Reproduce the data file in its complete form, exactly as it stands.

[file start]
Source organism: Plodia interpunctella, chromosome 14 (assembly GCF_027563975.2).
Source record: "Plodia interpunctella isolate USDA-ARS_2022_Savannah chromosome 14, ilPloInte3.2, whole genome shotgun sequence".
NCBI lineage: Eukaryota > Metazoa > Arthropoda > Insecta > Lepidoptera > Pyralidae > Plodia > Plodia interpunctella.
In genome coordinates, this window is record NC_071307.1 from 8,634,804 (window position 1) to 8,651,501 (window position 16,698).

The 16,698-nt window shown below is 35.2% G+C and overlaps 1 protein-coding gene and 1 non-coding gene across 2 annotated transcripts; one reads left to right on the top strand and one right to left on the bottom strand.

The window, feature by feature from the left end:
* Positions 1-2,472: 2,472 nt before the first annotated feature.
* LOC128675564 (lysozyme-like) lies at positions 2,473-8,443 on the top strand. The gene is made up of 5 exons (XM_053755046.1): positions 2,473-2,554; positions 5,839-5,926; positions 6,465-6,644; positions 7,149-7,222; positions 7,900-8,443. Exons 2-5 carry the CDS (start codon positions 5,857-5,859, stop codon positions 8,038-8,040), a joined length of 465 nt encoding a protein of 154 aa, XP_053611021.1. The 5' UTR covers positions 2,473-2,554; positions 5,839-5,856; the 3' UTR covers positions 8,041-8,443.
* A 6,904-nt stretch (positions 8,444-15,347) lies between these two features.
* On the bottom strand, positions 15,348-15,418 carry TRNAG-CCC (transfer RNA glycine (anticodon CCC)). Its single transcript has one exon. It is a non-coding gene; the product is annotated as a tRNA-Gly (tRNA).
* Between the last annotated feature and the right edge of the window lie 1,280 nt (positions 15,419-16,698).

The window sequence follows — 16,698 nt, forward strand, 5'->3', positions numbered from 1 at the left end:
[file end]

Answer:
Source organism: Plodia interpunctella, chromosome 14 (assembly GCF_027563975.2).
Source record: "Plodia interpunctella isolate USDA-ARS_2022_Savannah chromosome 14, ilPloInte3.2, whole genome shotgun sequence".
NCBI lineage: Eukaryota > Metazoa > Arthropoda > Insecta > Lepidoptera > Pyralidae > Plodia > Plodia interpunctella.
In genome coordinates, this window is record NC_071307.1 from 8,634,804 (window position 1) to 8,651,501 (window position 16,698).

The 16,698-nt window shown below is 35.2% G+C and overlaps 1 protein-coding gene and 1 non-coding gene across 2 annotated transcripts; one reads left to right on the top strand and one right to left on the bottom strand.

The window, feature by feature from the left end:
* Positions 1-2,472: 2,472 nt before the first annotated feature.
* LOC128675564 (lysozyme-like) lies at positions 2,473-8,443 on the top strand. The gene is made up of 5 exons (XM_053755046.1): positions 2,473-2,554; positions 5,839-5,926; positions 6,465-6,644; positions 7,149-7,222; positions 7,900-8,443. Exons 2-5 carry the CDS (start codon positions 5,857-5,859, stop codon positions 8,038-8,040), a joined length of 465 nt encoding a protein of 154 aa, XP_053611021.1. The 5' UTR covers positions 2,473-2,554; positions 5,839-5,856; the 3' UTR covers positions 8,041-8,443.
* A 6,904-nt stretch (positions 8,444-15,347) lies between these two features.
* On the bottom strand, positions 15,348-15,418 carry TRNAG-CCC (transfer RNA glycine (anticodon CCC)). Its single transcript has one exon. It is a non-coding gene; the product is annotated as a tRNA-Gly (tRNA).
* Between the last annotated feature and the right edge of the window lie 1,280 nt (positions 15,419-16,698).

The window sequence follows — 16,698 nt, forward strand, 5'->3', positions numbered from 1 at the left end: